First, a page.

It's a real challenge to build a decent street car for less than $3,500, even when you get
This is how it started, languishing in a side yard and looking for a new home.
Let's face it, building a semirespectable street beater that has the right look, runs decently, and doesn't leave you stranded every other time you drive it is a big challenge. The easy way is to throw money at it and see what happens. But that's not the Car Craft way. Especially when Glad draws a $3,500 line in the sand and says, "I dare you to build that car!"
The Back Story
This Olds saga didn't start with me. It began with my buddy Tim Moore. Moore is the consummate bargain hound-a true car crafter. He discovered the '64 Olds F-85 in a neighborhood near his shop looking like it hadn't moved in 20 years. He offered to perform a driveway dust-off for $450, and the owners jumped at the chance. The drivetrain was forgettable with an obscure 255ci V-6, a two-speed Olds Jetaway trans, and an 8.2-inch 10-bolt with 3.31 gears. But it was a start. On the plus side, this was a two-door sedan with bucket seats and an acceptable amount of trunk-floor rust.
Moore then went on the hunt for a donor Olds, eventually finding a '72 Olds Delta 88 equipped with a 455 and a TH400 trans. He dragged this barge home, yanked the motor and trans, and sold the bench seat, tires, and eventually the rest of the car to the junkyard, recouping almost half his original investment. It's the American way of turning one man's junk into another man's treasure.
Big Motor Mastery
Moore is the master of the budget rebuild, and when the original cylinder walls were deemed good enough to handle new rings without adding new pistons, Moore scored all the major parts from PAW, including rings, bearings, and a new SSI cam and lifters for around $350. Using a simple bottle-brush cylinder hone and a little spray lube, Moore deglazed the cylinder walls, cleaned everything, and screwed the short-block back together with a new oil pump and gaskets. We've included the cam specs in a separate chart, but Moore stayed conservative with the duration, retaining the stock valvetrain.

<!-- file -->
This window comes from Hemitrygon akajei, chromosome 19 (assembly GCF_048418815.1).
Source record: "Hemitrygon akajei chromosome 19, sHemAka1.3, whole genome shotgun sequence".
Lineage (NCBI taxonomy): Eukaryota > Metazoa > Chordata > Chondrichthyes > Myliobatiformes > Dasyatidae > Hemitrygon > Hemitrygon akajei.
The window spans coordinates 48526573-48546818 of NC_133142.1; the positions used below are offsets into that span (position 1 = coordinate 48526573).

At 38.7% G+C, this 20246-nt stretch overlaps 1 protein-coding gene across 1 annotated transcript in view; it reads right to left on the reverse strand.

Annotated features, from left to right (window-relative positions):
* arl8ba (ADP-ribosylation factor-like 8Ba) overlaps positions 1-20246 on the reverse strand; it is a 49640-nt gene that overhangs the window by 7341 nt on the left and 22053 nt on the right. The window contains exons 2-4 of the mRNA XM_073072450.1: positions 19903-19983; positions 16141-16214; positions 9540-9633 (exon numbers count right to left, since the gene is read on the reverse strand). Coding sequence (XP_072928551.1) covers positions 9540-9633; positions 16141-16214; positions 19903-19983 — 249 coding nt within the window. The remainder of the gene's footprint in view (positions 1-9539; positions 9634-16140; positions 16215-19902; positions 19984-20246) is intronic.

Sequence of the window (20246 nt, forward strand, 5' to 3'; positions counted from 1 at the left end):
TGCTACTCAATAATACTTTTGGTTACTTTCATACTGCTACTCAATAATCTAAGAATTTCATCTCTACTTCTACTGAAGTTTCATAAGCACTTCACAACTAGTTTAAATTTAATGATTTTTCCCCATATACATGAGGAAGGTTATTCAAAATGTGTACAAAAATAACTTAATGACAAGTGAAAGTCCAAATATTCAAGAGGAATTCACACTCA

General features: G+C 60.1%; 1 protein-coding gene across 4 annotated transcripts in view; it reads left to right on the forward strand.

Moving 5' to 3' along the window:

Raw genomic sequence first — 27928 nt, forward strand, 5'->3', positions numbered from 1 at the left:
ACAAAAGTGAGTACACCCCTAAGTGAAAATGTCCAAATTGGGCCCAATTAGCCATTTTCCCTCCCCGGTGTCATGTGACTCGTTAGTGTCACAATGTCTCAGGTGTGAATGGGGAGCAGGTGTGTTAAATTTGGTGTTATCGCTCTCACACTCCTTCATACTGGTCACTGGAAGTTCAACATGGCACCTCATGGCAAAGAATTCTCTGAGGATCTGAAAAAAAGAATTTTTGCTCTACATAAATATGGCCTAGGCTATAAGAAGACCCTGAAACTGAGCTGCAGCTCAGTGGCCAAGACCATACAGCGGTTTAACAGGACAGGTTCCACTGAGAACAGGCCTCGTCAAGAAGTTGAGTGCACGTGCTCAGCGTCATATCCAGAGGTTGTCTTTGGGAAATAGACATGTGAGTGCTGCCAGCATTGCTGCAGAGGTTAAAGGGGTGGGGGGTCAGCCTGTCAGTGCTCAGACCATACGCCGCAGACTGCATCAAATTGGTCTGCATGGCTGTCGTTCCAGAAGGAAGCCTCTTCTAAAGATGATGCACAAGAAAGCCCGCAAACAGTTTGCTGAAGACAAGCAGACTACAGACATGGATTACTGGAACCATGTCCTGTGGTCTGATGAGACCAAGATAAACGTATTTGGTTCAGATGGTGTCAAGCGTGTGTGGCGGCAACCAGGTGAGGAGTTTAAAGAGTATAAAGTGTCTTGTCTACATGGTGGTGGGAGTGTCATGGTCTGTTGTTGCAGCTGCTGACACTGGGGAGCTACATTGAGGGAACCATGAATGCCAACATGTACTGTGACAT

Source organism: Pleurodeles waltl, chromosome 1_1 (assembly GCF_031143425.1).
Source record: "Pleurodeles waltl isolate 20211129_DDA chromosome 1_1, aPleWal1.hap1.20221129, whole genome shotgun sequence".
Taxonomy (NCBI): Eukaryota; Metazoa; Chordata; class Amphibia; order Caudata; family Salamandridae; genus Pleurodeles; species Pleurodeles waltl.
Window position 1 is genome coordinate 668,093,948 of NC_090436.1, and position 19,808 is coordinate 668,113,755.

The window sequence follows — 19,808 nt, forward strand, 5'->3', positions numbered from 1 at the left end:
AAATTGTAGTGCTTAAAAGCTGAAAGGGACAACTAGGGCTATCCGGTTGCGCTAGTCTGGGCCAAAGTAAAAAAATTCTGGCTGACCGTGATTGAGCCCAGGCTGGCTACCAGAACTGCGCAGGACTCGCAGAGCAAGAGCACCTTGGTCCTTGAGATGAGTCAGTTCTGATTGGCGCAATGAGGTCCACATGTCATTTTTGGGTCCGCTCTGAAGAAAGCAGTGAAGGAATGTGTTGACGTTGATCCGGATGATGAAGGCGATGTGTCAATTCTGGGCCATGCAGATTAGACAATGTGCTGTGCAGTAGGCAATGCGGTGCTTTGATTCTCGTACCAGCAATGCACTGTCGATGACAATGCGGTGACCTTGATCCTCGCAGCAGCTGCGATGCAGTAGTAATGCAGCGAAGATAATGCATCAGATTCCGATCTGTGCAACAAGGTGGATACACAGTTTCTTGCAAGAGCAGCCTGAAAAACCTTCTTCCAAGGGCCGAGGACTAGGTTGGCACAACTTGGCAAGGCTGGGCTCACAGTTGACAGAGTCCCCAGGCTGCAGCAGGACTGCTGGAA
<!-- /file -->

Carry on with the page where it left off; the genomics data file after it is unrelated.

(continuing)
The Olds heads are not bad, but with a 30-degree valve seat and valve sizes not much larger than a 2-bbl 350 Chevy, there was room for improvement. Moore resurfaced the valves and seats himself with a previously owned valve-grinding machine he bought at an auction for just such an opportunity. With 1.99/1.62-inch valves, the Olds is not renowned for big airflow numbers, with peak intake flow barely reaching the 200-cfm level.
To button it all up, Moore found an Edelbrock Performer dual-plane intake manifold at a swap meet to be used with the original Q-jet carburetor. The final piece was a set of Hedman long-tube headers for an A-body that required some minor hammering on a couple of tubes on the driver side to make them fit.
The maximum output available in an Olds 455 in 1972 was 300 hp and 410 lb-ft of torque with an 8.5:1 compression, so this big-block is probably making a little more than that with the headers and cam. That's not stunning power, but on a dollar-squeezing budget, it's not bad.
This is a shot of an OE Olds combustion chamber. There's no evidence of a multi-angle valv
The original headers were a bit rusty, so after they were properly tweaked to ensure they
This is how the engine looked once it was in the car, still with the original Q-jet carbur